Data accompanying A randomised controlled feasibility trial of a BabyWASH household playspace: The CAMPI study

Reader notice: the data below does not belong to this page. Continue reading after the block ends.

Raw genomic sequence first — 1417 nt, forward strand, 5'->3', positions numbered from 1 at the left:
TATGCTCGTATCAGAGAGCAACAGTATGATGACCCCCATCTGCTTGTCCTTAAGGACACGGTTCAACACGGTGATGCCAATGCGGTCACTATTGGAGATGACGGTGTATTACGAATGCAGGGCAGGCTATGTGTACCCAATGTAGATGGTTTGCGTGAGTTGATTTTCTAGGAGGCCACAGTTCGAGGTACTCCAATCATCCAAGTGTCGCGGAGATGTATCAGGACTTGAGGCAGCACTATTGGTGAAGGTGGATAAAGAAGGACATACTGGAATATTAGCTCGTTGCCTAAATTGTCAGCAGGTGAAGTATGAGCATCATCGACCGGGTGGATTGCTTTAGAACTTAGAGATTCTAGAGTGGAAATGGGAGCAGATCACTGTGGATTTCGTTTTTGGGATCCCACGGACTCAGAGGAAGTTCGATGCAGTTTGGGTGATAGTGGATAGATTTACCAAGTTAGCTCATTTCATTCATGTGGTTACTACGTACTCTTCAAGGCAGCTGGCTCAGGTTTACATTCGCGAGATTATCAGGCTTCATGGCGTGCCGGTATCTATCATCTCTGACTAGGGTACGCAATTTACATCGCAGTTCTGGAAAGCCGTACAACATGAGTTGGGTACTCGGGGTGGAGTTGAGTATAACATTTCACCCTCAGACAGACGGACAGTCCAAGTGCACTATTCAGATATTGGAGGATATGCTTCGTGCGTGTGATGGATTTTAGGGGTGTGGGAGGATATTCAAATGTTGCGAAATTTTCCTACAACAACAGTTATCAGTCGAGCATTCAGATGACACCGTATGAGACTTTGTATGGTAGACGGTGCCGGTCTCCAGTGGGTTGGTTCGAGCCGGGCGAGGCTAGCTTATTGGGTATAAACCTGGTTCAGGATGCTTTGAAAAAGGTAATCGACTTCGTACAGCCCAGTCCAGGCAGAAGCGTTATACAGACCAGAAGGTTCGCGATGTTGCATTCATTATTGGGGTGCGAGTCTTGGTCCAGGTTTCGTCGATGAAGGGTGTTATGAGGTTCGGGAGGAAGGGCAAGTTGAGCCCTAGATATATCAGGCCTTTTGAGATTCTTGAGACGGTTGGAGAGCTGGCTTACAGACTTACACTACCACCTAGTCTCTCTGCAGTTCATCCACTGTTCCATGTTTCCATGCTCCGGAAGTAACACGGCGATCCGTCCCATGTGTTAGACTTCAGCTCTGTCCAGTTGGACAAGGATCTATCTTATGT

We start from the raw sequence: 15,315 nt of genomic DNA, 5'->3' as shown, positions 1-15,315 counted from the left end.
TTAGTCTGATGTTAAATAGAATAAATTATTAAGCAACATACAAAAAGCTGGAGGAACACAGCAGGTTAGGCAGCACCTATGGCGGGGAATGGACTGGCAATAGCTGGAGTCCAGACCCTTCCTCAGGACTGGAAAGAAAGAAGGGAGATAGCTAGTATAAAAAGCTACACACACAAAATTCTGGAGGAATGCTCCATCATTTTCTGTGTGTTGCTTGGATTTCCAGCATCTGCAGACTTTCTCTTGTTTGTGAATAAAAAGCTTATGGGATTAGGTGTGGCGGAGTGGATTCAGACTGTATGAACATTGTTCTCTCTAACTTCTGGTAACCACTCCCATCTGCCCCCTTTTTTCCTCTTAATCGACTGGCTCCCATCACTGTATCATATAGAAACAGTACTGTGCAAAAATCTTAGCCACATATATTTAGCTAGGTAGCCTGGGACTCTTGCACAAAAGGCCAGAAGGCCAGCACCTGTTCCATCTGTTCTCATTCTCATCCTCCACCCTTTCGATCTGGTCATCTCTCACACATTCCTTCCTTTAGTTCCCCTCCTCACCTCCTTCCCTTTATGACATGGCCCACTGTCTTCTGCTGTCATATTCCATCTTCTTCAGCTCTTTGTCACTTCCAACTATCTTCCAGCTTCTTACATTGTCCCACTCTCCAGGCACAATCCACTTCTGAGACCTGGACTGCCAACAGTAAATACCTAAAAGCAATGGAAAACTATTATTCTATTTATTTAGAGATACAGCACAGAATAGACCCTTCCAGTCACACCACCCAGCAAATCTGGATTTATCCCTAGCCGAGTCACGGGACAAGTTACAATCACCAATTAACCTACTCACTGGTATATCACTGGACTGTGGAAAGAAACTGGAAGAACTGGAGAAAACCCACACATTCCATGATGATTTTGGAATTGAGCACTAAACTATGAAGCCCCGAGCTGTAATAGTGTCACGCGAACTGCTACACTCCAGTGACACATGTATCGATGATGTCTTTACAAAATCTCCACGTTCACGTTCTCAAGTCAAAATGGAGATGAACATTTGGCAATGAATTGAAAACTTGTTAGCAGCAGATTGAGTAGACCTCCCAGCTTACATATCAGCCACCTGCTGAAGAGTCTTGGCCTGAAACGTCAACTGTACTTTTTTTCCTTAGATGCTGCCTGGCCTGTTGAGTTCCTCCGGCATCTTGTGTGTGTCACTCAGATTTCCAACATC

Water, sanitation and hygiene (WASH) interventions should support infant growth but trial results are inconsistent. Frequently, interventions do not consider behaviours or transmission pathways specific to age. A household playspace (HPS) is one intervention component which may block faecal-oral transmission. This study was a two-armed, parallel-group, randomised, controlled feasibility trial of a HPS in rural Ethiopia. It aimed to recommend proceeding to a definitive trial. Secondary outcomes included effects on infant health, injury prevention and women’s time. Methods. November 2019−January 2020 106 households were identified and assessed for eligibility. Recruited households (N=100) were randomised (blinded prior to the trial start) to intervention or control (both n=50). Outcomes included recruitment, attrition, adherence, and acceptability. Data were collected at baseline, two and four weeks. Findings. Recruitment met a priori criteria (≥80%). There was no loss to follow-up, and no non-use, meeting adherence criteria (both ≤10%). Further, 48.0% (95% CI 33.7−62.6; n=24) of households appropriately used and 56.0% (41.3−70.0; n=28) cleaned the HPS over four weeks, partly meeting adherence criteria (≥50%). For acceptability, 41.0% (31.3−51.3; n=41) of infants were in the HPS during random visits, failing criteria (≥50%). Further, the proportion of HPS use decreased during some activities, failing criteria (no decrease in use). A modified Barrier Analysis described good acceptability and multiple secondary benefits, including on women’s time burden and infant injury prevention. Interpretation. Despite failing some a priori criteria, the trial demonstrated mixed adherence and good acceptability among intervention households. A definitive trial to determine efficacy is warranted if recommended adjustments are made. Includes data, protocols and ethical approval documents.